THE PART OF HUMAN BODY - IMPORTANT
the thyroid is a small gland located below the skin and muscles at the front of the neck. It's brownish red, with left and right halves (called lobes) that look like a butterfly's wings. It's light like a butterfly, too, and usually weighs less than an ounce.
As small as it is, though, the thyroid has an enormously important job to do, especially for teens. It manufactures the hormones that help control metabolism and growth. To do its job, the thyroid needs a chemical element called iodine that the body absorbs from the foods you eat and the water you drink. The entire body contains about 50 milligrams of iodine. About 1/5 to 1/3 of that supply (10 to 15 milligrams) is stored in your thyroid. The thyroid combines the iodine with tyrosine (an essential amino acid) to make important hormones. Thyroid hormones are released from the gland and travel through the bloodstream to your body's cells. They help control the growth and the structure of bones, and many other body functions. By helping your cells convert oxygen and calories into the energy they need to work properly, these hormones are important in determining if your body will mature as it should. What Is Thyroid Disease?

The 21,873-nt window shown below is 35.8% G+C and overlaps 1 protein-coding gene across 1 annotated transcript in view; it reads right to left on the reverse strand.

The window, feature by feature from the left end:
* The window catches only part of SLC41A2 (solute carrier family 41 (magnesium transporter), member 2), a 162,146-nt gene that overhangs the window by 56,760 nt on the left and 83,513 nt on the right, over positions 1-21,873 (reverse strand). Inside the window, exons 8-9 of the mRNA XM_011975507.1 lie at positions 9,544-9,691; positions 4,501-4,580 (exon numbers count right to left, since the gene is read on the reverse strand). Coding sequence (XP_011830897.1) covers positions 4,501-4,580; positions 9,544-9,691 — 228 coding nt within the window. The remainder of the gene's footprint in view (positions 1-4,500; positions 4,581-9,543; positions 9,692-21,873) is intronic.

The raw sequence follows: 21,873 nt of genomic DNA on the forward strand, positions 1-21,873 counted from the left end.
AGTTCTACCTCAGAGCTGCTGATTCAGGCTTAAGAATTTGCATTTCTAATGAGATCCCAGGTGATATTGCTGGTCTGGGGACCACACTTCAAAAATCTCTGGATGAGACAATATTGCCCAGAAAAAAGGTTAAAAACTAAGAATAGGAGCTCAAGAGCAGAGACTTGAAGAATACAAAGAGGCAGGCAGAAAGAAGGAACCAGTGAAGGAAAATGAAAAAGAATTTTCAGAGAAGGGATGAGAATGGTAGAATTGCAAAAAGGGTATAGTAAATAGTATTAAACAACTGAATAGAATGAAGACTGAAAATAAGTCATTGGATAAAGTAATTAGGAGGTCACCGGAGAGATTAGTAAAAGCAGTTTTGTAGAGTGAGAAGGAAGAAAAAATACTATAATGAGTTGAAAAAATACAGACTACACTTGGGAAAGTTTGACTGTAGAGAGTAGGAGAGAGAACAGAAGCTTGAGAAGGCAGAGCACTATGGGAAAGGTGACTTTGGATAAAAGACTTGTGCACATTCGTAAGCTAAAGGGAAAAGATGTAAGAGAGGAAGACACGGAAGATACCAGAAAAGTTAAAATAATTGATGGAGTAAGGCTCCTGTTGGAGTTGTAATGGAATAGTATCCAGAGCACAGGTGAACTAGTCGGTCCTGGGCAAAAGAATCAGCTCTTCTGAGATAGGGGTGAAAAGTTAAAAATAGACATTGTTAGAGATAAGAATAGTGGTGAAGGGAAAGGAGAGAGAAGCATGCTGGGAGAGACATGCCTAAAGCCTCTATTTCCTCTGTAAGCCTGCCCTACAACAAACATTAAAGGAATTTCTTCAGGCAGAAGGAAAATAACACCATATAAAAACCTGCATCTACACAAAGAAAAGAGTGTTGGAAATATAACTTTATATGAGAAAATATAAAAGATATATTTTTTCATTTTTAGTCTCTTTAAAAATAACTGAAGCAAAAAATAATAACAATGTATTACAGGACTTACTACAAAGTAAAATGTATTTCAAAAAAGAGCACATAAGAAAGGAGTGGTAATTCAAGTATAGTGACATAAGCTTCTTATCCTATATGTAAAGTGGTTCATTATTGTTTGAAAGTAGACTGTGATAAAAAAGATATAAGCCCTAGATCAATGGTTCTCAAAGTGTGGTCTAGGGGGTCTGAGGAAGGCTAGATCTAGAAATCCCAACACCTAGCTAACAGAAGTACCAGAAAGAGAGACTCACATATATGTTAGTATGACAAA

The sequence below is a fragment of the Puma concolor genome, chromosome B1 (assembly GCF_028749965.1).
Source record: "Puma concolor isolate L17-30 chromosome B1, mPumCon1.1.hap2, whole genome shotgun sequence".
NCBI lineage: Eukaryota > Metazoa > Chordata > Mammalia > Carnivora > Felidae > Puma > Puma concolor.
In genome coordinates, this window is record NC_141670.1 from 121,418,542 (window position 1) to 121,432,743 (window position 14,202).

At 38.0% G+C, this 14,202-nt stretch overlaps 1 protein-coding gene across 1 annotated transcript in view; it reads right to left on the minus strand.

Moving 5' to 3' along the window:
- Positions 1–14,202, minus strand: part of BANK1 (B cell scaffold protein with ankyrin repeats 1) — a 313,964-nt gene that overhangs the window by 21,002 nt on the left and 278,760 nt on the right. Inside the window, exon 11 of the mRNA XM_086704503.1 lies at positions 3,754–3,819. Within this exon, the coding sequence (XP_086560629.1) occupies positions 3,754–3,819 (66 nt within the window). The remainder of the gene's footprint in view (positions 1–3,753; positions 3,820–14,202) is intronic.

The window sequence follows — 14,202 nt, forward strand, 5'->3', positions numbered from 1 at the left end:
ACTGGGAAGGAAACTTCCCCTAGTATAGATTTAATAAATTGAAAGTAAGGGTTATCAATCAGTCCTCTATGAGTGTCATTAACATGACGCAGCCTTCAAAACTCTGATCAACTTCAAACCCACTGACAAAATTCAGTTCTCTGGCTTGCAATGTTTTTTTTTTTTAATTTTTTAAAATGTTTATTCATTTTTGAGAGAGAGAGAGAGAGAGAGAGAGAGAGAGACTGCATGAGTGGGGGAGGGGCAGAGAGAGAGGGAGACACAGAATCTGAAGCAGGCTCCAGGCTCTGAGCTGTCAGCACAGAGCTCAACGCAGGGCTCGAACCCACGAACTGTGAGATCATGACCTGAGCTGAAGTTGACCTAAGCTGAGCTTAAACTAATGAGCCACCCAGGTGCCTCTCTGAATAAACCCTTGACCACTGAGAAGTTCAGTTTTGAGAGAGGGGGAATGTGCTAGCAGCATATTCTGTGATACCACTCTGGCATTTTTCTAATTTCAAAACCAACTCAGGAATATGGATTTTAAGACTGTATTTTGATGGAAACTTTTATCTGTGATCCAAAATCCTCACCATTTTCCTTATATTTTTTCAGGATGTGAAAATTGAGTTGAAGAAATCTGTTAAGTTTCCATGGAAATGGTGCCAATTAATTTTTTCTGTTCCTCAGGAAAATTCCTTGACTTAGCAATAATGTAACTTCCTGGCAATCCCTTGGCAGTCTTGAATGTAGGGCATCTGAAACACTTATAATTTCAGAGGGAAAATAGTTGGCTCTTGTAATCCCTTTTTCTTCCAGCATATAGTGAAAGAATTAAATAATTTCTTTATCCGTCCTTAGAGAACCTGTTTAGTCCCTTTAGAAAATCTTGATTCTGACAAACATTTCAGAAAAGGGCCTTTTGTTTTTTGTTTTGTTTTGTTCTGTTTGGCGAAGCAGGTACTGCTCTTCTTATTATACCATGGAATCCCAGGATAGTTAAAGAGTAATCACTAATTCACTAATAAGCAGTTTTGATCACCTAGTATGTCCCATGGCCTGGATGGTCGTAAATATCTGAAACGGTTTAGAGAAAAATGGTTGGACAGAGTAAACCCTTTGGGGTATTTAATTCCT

Thyroid disease occurs when the thyroid gland doesn't supply the proper amount of hormones needed by the body. If the thyroid is overactive, it releases too much thyroid hormone into the bloodstream, resulting in hyperthyroidism. ("Hyper" is from the Greek, meaning "over" or "above.") Hyperthyroidism causes the body to use up energy more quickly than it should, and chemical activity (like metabolism) in the cells speeds up. An underactive thyroid produces too little thyroid hormone, resulting in hypothyroidism. ("Hypo" means "under" or "below.") When the amount of hormone released into the bloodstream is below normal, the body uses up energy more slowly, and chemical activity (metabolism) in the cells slows down. Although they are two different...
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